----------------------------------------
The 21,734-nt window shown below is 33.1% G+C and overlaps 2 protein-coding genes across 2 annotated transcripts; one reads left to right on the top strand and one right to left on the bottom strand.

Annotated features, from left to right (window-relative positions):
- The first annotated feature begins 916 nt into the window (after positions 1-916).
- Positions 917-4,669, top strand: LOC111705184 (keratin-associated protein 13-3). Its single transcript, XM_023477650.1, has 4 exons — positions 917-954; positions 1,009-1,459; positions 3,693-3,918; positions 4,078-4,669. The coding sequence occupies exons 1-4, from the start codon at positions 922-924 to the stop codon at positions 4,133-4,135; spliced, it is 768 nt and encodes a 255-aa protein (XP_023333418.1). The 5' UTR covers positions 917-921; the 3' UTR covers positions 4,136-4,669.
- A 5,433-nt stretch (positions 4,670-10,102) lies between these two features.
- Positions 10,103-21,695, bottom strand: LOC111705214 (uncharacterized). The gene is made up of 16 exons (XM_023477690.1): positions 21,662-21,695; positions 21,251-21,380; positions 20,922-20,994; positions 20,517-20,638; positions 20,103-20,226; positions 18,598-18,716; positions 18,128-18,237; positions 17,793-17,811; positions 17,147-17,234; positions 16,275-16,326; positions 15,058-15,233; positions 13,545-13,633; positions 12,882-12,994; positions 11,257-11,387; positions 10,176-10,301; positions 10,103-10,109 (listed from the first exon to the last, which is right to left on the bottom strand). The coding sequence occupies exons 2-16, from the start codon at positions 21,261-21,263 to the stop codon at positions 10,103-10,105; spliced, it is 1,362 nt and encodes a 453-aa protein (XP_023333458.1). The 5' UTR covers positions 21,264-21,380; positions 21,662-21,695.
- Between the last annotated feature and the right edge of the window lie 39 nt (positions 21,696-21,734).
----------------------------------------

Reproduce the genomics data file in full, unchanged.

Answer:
The 21,734-nt window shown below is 33.1% G+C and overlaps 2 protein-coding genes across 2 annotated transcripts; one reads left to right on the top strand and one right to left on the bottom strand.

Annotated features, from left to right (window-relative positions):
- The first annotated feature begins 916 nt into the window (after positions 1-916).
- Positions 917-4,669, top strand: LOC111705184 (keratin-associated protein 13-3). Its single transcript, XM_023477650.1, has 4 exons — positions 917-954; positions 1,009-1,459; positions 3,693-3,918; positions 4,078-4,669. The coding sequence occupies exons 1-4, from the start codon at positions 922-924 to the stop codon at positions 4,133-4,135; spliced, it is 768 nt and encodes a 255-aa protein (XP_023333418.1). The 5' UTR covers positions 917-921; the 3' UTR covers positions 4,136-4,669.
- A 5,433-nt stretch (positions 4,670-10,102) lies between these two features.
- Positions 10,103-21,695, bottom strand: LOC111705214 (uncharacterized). The gene is made up of 16 exons (XM_023477690.1): positions 21,662-21,695; positions 21,251-21,380; positions 20,922-20,994; positions 20,517-20,638; positions 20,103-20,226; positions 18,598-18,716; positions 18,128-18,237; positions 17,793-17,811; positions 17,147-17,234; positions 16,275-16,326; positions 15,058-15,233; positions 13,545-13,633; positions 12,882-12,994; positions 11,257-11,387; positions 10,176-10,301; positions 10,103-10,109 (listed from the first exon to the last, which is right to left on the bottom strand). The coding sequence occupies exons 2-16, from the start codon at positions 21,261-21,263 to the stop codon at positions 10,103-10,105; spliced, it is 1,362 nt and encodes a 453-aa protein (XP_023333458.1). The 5' UTR covers positions 21,264-21,380; positions 21,662-21,695.
- Between the last annotated feature and the right edge of the window lie 39 nt (positions 21,696-21,734).